“In the midst of this great moral struggle, we are also asking the great AME Church to reaffirm biblical views on marriage,” challenged Owens. He noted the AME Church (a sizable, predominantly African-American Christian denomination) “has not taken a position on this important issue in more than twenty years, and it’s time to got off the sidelines.”
I’m inclined to wonder if, along with his Bible, Pastor Owens has been lately imbibing a bit of Dante Alighieri. That medieval Italian poet scaldingly ruled, “The hottest places in Hell are reserved for those who, in times of great moral crisis, maintain their neutrality.”
“Sidelines”? For any Bible-based outfit worth its KJV, Owens and his intrepid cadre of black clergymen commendably recognize there is no “sidelines” option when it comes to this generation’s pedal-to-the-metal bombardment of husband-wife matrimony
Over four centuries ago, Martin Luther, a German priest whose 20th-century namesake, an Atlanta Baptist, became the icon of black Americans’ civil rights struggle, warned, “If I profess with the loudest voice and clearest exposition every portion of the truth of God except precisely that little point which the world and the devil are attacking at that moment, I am not confessing Christ, however boldly I may be professing Christ.”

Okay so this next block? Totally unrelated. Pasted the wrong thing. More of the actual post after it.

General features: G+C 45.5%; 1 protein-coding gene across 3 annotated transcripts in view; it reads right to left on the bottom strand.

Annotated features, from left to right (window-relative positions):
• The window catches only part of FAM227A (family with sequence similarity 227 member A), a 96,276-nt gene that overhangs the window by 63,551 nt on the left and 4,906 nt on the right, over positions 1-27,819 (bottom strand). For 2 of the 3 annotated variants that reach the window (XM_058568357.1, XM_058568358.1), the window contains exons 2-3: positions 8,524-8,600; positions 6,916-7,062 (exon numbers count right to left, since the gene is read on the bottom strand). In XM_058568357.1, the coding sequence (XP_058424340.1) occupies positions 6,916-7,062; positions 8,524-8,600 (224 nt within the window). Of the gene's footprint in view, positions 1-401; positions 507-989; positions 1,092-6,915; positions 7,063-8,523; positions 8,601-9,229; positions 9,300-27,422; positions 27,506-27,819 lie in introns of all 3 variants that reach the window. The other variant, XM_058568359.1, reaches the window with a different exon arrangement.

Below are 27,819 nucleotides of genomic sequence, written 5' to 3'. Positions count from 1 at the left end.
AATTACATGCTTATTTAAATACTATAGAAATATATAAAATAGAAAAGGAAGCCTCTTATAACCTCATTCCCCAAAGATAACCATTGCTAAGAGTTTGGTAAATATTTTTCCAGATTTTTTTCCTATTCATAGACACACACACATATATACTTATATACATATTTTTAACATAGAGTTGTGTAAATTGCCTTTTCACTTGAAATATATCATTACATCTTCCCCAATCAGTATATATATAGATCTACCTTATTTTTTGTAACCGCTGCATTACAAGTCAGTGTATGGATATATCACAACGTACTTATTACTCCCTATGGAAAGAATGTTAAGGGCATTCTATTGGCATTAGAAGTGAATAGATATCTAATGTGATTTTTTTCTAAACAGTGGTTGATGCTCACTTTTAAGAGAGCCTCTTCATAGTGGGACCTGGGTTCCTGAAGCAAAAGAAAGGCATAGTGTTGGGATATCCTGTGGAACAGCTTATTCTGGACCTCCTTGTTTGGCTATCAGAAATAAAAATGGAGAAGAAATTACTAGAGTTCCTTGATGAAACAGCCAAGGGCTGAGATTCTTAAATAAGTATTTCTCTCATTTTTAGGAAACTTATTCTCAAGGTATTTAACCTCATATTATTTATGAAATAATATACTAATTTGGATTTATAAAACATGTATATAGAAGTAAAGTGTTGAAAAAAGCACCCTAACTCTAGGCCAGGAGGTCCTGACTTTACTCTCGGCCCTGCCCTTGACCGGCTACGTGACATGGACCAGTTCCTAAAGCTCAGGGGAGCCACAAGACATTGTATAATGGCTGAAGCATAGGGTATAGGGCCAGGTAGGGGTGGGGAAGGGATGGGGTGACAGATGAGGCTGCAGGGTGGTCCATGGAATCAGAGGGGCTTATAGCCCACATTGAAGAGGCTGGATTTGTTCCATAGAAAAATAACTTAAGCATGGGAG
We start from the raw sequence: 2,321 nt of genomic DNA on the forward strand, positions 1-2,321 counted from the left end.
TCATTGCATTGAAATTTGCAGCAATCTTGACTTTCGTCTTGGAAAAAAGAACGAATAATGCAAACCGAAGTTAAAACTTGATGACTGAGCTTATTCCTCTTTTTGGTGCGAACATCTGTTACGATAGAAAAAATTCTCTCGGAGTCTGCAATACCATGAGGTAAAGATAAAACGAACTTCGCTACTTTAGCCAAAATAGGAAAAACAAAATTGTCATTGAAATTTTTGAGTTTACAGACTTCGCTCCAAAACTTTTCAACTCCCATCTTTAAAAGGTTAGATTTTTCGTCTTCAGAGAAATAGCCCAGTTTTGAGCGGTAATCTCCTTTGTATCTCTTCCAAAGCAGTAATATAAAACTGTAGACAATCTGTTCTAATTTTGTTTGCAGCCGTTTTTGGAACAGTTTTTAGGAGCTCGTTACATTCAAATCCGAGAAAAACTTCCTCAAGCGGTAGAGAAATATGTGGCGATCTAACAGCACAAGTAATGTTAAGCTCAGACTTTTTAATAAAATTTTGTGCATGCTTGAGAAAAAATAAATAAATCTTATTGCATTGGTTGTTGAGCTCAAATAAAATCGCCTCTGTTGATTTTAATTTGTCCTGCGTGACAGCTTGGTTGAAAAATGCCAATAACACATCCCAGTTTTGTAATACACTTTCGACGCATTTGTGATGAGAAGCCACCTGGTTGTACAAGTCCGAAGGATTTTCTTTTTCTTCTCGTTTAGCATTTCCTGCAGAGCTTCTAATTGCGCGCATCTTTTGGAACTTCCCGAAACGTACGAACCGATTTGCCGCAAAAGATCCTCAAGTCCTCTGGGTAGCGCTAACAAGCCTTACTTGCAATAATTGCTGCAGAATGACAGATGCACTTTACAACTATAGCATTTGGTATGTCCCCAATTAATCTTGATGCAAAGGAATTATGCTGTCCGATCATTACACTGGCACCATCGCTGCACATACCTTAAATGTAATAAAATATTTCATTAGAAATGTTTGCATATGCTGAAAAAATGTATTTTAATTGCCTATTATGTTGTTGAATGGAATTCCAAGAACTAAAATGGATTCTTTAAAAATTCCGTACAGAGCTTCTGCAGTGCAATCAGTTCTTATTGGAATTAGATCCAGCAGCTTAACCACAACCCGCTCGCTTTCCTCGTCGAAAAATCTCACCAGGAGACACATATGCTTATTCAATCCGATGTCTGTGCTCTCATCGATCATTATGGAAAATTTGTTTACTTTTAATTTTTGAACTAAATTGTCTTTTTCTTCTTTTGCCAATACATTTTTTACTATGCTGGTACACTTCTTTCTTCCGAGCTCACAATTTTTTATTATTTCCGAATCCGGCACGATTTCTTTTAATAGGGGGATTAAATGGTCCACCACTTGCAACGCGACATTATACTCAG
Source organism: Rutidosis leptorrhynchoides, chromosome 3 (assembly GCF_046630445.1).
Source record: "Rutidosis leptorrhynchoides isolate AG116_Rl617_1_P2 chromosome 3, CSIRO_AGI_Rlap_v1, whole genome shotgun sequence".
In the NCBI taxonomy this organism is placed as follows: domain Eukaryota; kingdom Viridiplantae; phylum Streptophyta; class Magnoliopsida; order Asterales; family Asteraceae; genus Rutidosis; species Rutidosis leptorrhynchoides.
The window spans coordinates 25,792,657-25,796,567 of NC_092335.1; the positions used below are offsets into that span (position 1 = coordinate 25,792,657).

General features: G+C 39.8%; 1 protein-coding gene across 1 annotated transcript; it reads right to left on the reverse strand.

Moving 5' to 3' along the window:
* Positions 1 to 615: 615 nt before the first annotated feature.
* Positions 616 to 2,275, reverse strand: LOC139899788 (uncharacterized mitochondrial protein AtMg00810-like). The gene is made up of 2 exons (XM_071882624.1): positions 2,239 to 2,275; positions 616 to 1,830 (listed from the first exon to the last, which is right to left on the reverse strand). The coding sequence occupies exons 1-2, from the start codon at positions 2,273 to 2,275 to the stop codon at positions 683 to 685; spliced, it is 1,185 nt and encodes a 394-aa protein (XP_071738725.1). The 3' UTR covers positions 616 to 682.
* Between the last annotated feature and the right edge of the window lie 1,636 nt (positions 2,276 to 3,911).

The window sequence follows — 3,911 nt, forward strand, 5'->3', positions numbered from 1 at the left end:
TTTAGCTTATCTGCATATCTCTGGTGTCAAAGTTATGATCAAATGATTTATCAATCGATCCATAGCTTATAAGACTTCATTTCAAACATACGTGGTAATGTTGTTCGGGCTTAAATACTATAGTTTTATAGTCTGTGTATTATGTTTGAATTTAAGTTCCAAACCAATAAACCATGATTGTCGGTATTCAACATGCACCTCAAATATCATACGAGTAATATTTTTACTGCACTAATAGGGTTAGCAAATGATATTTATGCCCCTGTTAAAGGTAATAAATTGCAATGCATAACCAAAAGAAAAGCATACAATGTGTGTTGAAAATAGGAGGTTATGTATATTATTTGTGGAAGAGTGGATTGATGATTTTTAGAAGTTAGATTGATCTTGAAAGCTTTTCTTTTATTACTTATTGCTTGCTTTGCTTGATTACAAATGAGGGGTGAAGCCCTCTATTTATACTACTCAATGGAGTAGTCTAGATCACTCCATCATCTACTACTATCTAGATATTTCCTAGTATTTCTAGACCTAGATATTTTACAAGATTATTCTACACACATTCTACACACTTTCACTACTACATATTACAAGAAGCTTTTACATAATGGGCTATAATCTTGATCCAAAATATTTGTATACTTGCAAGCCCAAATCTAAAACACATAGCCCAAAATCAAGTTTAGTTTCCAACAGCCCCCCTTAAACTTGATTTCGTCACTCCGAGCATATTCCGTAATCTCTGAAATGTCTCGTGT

Rampaging homosexual activism and its abettors have become the cultural steamroller du jour — rumbling forth to flatten traditional notions of sexuality and family wherever they might pop up. More acerbically, AME pastor Luke Robinson charges that Obama’s latest perversion-pandering, gay-nuptials turn “is, in fact, a direct attack on the God of the Bible and the Christian faith”.
A stinging missive from CAAP to the White House lamented, “President Obama is the fulfillment of our dreams for our sons – and he has broken our hearts by using his power and position to endorse as a civil right something that is simply wrong.” Owens summarizes, “We were once proud of President Obama, but our pride has turned to shame.”